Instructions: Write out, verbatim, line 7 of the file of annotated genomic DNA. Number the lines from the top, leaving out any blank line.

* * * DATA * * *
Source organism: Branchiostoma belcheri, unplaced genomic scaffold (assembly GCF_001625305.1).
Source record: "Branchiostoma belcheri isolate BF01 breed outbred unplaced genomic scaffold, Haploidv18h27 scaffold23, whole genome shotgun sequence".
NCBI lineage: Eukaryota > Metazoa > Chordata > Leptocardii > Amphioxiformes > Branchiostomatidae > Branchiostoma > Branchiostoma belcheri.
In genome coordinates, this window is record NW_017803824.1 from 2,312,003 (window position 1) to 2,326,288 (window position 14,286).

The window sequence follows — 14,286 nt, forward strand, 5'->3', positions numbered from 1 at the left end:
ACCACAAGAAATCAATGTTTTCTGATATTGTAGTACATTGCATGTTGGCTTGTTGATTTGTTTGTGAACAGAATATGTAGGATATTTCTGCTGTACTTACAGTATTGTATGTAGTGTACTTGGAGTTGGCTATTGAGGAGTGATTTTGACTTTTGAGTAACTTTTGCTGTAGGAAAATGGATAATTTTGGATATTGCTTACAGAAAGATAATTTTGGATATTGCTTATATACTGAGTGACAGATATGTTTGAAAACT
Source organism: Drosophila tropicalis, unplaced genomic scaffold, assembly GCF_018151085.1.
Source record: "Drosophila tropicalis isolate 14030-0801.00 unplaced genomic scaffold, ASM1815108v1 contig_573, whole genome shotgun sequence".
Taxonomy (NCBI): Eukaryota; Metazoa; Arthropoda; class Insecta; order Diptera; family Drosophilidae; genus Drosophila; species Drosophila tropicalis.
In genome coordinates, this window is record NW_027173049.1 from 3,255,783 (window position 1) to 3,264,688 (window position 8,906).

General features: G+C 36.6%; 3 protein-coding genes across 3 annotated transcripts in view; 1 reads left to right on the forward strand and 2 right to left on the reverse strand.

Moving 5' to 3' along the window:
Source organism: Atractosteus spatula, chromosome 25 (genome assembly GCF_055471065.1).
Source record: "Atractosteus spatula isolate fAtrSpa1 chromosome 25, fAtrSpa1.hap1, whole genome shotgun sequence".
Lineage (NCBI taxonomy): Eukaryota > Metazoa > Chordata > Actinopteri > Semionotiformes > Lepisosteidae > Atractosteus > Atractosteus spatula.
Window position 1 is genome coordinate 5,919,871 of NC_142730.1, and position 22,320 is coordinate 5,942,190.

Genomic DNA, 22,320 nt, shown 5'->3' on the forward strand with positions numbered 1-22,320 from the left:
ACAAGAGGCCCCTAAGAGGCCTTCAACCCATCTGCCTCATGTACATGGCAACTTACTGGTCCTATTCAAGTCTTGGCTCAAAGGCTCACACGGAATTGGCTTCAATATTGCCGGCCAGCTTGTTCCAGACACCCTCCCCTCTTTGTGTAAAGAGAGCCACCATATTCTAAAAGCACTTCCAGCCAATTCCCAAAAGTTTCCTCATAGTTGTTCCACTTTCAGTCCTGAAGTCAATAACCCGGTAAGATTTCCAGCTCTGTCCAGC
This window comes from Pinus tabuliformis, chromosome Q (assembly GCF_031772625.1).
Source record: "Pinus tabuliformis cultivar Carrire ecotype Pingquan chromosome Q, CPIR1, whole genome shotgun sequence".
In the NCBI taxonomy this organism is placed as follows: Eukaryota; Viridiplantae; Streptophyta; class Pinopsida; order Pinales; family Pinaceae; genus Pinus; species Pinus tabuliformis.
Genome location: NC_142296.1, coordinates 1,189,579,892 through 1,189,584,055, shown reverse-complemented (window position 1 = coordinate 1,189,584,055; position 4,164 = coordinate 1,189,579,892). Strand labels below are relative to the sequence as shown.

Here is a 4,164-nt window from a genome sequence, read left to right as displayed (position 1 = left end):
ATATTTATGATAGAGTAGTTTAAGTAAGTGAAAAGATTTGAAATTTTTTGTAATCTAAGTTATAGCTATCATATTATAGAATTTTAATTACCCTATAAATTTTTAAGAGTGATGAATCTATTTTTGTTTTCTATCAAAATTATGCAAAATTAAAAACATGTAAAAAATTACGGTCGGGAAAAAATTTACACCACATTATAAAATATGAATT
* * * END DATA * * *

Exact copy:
Source organism: Drosophila tropicalis, unplaced genomic scaffold, assembly GCF_018151085.1.